How Is High Cholesterol Diagnosed?

High cholesterol can be diagnosed with a simple blood test. When cholesterol levels are taken after a 12-hour fast, total cholesterol should not exceed 200 milligrams per deciliter. A level above 240 is considered high. If a reading falls between normal level and high level, it is considered borderline high.

How Is High Cholesterol Treated?

For most people with high cholesterol, exercise and a healthy diet can decrease levels to normal—discuss all dietary changes and exercise regimens with your doctor or healthcare provider. Sometimes medication is needed, especially with high levels of LDL, or bad cholesterol.

Medications

Many different medications can treat high cholesterol. They include:

  • Statins are drugs that help your body lower cholesterol levels and even remove cholesterol from clogged arteries.
  • Niacin can help lower LDL, or bad cholesterol, and raise HDL, or good cholesterol.
  • Resins absorb bile that contains cholesterol and prevent its re-absorption in the large intestine. They also cause the liver to increase bile production, using up more cholesterol.

Other cholesterol-lowering drugs work to lower the intestine's ability to absorb cholesterol.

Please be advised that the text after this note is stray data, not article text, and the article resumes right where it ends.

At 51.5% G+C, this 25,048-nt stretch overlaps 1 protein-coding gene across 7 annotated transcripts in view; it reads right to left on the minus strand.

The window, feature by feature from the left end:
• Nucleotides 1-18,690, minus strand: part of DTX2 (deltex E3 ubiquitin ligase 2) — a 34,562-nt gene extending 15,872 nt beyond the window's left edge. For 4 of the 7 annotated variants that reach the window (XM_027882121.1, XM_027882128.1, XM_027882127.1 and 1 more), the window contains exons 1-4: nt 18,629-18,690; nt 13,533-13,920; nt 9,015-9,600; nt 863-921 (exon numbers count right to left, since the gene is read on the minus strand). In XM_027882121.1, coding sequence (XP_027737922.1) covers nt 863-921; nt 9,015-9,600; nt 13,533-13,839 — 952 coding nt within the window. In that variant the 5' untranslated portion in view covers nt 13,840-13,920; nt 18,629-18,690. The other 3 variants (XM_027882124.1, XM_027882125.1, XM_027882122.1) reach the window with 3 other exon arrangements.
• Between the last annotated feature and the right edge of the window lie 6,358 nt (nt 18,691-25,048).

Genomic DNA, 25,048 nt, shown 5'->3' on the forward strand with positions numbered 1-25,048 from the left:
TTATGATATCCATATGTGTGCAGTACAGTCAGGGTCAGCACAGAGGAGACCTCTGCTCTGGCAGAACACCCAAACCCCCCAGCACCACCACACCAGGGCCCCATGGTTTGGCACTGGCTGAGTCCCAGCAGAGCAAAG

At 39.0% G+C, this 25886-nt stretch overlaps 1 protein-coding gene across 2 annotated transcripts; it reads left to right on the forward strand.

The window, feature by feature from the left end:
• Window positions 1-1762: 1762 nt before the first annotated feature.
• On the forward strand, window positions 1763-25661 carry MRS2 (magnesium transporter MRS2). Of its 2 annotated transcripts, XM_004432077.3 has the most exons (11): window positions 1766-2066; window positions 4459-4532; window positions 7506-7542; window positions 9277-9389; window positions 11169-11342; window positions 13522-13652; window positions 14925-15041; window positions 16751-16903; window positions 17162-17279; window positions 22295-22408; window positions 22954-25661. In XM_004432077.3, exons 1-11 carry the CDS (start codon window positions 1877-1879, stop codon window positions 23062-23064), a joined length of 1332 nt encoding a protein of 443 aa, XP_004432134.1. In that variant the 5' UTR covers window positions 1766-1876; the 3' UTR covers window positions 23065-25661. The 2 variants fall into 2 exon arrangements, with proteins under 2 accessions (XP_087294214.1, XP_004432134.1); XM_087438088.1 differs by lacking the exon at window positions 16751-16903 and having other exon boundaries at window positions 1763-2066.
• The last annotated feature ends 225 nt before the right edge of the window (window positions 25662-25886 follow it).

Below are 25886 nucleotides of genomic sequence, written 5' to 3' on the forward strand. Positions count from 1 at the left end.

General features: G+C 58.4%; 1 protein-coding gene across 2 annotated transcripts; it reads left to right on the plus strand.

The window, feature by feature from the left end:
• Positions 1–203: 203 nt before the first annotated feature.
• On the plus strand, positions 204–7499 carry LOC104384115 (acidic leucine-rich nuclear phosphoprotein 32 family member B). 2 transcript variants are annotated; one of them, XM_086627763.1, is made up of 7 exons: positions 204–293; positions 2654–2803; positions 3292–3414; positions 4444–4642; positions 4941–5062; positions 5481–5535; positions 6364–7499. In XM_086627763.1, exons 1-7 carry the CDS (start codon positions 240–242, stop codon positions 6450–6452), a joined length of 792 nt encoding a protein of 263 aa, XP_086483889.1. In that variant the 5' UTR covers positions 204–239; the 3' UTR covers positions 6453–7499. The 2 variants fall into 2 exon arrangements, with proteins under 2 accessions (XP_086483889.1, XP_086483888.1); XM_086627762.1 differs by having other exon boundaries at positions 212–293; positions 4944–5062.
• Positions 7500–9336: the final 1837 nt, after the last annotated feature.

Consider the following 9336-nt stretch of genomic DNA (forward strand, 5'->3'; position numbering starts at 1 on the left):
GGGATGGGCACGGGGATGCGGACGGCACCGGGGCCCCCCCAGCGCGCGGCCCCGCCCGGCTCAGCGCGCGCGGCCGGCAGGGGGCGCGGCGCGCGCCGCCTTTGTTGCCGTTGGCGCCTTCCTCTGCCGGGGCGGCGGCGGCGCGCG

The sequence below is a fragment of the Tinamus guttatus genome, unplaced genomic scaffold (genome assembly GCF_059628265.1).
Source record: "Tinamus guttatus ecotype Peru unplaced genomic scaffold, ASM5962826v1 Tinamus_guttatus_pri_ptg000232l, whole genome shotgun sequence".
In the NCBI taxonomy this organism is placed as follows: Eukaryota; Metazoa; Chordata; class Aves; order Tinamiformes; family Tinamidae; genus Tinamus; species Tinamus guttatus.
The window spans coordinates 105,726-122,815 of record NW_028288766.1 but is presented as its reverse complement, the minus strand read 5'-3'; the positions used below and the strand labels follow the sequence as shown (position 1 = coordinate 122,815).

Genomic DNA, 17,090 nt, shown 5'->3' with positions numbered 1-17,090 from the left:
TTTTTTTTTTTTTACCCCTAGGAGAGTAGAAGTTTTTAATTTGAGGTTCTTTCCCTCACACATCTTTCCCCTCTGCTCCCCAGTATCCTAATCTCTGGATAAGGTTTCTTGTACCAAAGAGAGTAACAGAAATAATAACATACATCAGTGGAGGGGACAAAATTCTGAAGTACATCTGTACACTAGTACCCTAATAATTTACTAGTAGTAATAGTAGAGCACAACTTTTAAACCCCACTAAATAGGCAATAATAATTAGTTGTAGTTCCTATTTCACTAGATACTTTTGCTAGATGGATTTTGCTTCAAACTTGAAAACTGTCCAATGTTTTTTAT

Home Care

Lifestyle changes are the first line of defense in treating high cholesterol. Take these steps:

  • Eat better. Start preparing meals with your high cholesterol in mind. Try lean meats, such as chicken and fish. Avoid fried or fatty foods. Eat plenty of whole grains, fruits, and vegetables. Too many carbohydrates, which can come from alcohol or sugary foods, can raise triglycerides, which also can lead to high cholesterol.
  • Exercise. Participate in moderate aerobic activity at least 30 minutes a day, five days a week. Research shows this regimen can significantly lower cholesterol and triglycerides. Always discuss new exercise regimens with your doctor or healthcare provider.
  • Quit smoking. This can lower your levels of HDL, or bad cholesterol.

Alternative Therapies